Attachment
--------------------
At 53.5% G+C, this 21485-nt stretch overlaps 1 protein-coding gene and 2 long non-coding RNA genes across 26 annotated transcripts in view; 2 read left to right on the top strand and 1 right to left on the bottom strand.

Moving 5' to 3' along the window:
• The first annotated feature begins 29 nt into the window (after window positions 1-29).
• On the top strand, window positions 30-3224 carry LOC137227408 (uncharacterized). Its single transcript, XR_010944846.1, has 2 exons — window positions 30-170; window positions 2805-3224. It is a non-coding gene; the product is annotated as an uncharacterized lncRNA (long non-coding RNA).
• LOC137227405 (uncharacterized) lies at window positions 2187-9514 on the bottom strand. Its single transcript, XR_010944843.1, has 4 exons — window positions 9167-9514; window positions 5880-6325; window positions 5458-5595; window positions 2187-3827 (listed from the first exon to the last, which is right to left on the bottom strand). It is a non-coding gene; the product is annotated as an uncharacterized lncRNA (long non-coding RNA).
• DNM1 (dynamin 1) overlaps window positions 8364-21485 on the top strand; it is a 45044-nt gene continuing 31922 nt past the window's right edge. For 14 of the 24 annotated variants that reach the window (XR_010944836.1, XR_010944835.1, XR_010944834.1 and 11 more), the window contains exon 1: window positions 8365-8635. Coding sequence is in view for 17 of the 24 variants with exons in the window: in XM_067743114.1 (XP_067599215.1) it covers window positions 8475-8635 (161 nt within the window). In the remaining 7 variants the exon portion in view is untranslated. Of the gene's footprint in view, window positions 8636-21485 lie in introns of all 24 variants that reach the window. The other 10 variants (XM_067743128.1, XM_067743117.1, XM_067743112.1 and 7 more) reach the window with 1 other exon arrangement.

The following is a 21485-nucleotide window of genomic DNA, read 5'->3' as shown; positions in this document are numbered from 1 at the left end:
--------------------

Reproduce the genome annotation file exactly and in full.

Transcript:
At 53.5% G+C, this 21485-nt stretch overlaps 1 protein-coding gene and 2 long non-coding RNA genes across 26 annotated transcripts in view; 2 read left to right on the top strand and 1 right to left on the bottom strand.

Moving 5' to 3' along the window:
• The first annotated feature begins 29 nt into the window (after window positions 1-29).
• On the top strand, window positions 30-3224 carry LOC137227408 (uncharacterized). Its single transcript, XR_010944846.1, has 2 exons — window positions 30-170; window positions 2805-3224. It is a non-coding gene; the product is annotated as an uncharacterized lncRNA (long non-coding RNA).
• LOC137227405 (uncharacterized) lies at window positions 2187-9514 on the bottom strand. Its single transcript, XR_010944843.1, has 4 exons — window positions 9167-9514; window positions 5880-6325; window positions 5458-5595; window positions 2187-3827 (listed from the first exon to the last, which is right to left on the bottom strand). It is a non-coding gene; the product is annotated as an uncharacterized lncRNA (long non-coding RNA).
• DNM1 (dynamin 1) overlaps window positions 8364-21485 on the top strand; it is a 45044-nt gene continuing 31922 nt past the window's right edge. For 14 of the 24 annotated variants that reach the window (XR_010944836.1, XR_010944835.1, XR_010944834.1 and 11 more), the window contains exon 1: window positions 8365-8635. Coding sequence is in view for 17 of the 24 variants with exons in the window: in XM_067743114.1 (XP_067599215.1) it covers window positions 8475-8635 (161 nt within the window). In the remaining 7 variants the exon portion in view is untranslated. Of the gene's footprint in view, window positions 8636-21485 lie in introns of all 24 variants that reach the window. The other 10 variants (XM_067743128.1, XM_067743117.1, XM_067743112.1 and 7 more) reach the window with 1 other exon arrangement.

The following is a 21485-nucleotide window of genomic DNA, read 5'->3' as shown; positions in this document are numbered from 1 at the left end: